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Pulpmovies Cult Film Reviews
Archived Posts from this Category
Set in a brothel and centring on one of the establishments inmates, Intimate Confessions of a Chinese Courtesan is a film unafraid to keep its exploitation elements at the forefront of the plot. But with its lavish sets and sumptuous cinematography, director Yuen Chor manages to make the film much more than a simple sleaze-fest and deliver a rather good revenge flick packed with overt, and very effective, eroticism.
The film starts with Ainu (Lily Ho), one of many teenagers kidnapped and sold to the brothel in question. Because of her stunning looks and feisty personality, she is an immediate draw for the brothel’s very wealthy – and very well connected – clients. She also attracts the lustful attention of the brothel’s owner, Madam Chun (Betty Pei Ti).
Initially Ainu resists but, following a failed escape attempt, her spirit finally appears to be broken and she begins to settle in to the life of the brothel. In doing so, she starts to take advantage of Madam Chun’s patronage which includes learning her martial arts skills.
The relationship between Ainu and Madam Chun is the core of this film and it is very well handled. Both Lily Ho and Betty Pei Ti put in sterling performances and really do bring their characters to life as the plot begins to twist.
Unfortunately, the strength of the two leads’ performances also highlights one of the weaknesses of the film, which is that the rest of the cast are a little one-dimensional. The script focuses so heavily on the central relationship that, although the supporting actors do put in perfectly competent performances, they aren’t given a great deal to work with. The result is that these characters often feel motivated by no more than a need to progress the plot.
This is a Shaw Brothers film and, even though the action sequences are not the main focus of the film, they are central and consistently spectacular. As with the rest of the film, the focus is very much on the two women and the way in which their fighting style reflects their relationship. And given that neither of the women is a martial artist, they both put in very creditable performances here indeed.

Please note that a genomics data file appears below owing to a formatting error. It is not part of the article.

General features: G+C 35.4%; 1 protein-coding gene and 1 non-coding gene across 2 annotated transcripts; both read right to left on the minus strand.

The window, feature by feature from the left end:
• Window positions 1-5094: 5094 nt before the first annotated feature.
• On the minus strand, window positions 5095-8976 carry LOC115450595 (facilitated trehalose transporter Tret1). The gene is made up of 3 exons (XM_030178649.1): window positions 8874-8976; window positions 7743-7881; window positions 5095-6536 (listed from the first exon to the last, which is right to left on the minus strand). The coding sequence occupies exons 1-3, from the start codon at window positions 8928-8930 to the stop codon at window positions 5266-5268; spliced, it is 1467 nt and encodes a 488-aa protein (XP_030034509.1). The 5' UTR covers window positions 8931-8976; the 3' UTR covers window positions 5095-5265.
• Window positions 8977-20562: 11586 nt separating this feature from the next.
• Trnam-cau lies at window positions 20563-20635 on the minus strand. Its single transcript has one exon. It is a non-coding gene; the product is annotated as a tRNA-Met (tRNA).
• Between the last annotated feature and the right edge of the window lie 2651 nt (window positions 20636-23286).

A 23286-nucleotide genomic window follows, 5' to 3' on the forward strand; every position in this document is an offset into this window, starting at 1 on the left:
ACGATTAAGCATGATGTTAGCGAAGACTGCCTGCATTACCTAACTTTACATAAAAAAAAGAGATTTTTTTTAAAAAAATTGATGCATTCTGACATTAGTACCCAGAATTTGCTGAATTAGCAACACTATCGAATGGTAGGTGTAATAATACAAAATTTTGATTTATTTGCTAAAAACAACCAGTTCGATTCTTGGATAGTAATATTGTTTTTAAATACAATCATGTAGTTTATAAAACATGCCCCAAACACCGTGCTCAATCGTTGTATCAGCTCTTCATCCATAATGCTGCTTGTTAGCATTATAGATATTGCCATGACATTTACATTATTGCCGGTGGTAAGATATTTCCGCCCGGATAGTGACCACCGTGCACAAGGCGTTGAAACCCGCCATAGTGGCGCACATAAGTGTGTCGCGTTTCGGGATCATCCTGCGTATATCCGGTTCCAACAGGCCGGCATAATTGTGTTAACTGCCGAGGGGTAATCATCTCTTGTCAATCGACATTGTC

There is much to like about this film and it does work on many levels – as a martial arts action film, as an exploitation film with something to say about exploitation and as tragedy about love and vengeance. Intimate Confessions of a Chinese Courtesan also has a depth that is often missing from films of this genre, but it really could have done with an extra half hour to more fully develop both the plot and some of the supporting characters.
When Sally (Gemma Deerfield) has a run-in with a local pub bully she is helped out by Jay (Simon Phillips), a slightly wet character who means well. Then it becomes Sallys turn to help Jay, whose full name turns out to be Jesus.
When Sally returns to the pub the following day to retrieve Jays wallet, she runs into a large and dangerous cowboy dude (Danny Idollor) who is looking for Jay. And if Jay is Jesus, then the Messiah is here to make sure that he finally goes through with his crucifixion.
Of course, none of this is immediately apparent to Sally – who also has her own reasons for not wanting to be found – and she and Jay head north.
Although Sally is a very well grounded character, there is a deliberate element of uncertainty about both Jay and the Messiah. Writer/director, Alan Ronald has been very careful to avoid giving any clear indication as to whether the two men really are who they think they are or whether Sally has managed to get herself caught up in someone elses delusion. That said, I found it very easy to buy into Jay as Jesus on the run and I had no problem accepting The Messiah as, well, The Messiah.
This probably says something about me, but it also says a lot about how well written the main characters are. All three of these individuals are very well drawn, completely rounded, and thoroughly believable. All of this makes for some very engaging characters who very quickly draw you in to their world and keep you wanting to know how things are going to pan out.
It helps, of course, that the acting is so strong throughout. All three of the main cast – and the more minor characters, for that matter – put in excellent performances and really do bring their characters consistently to life.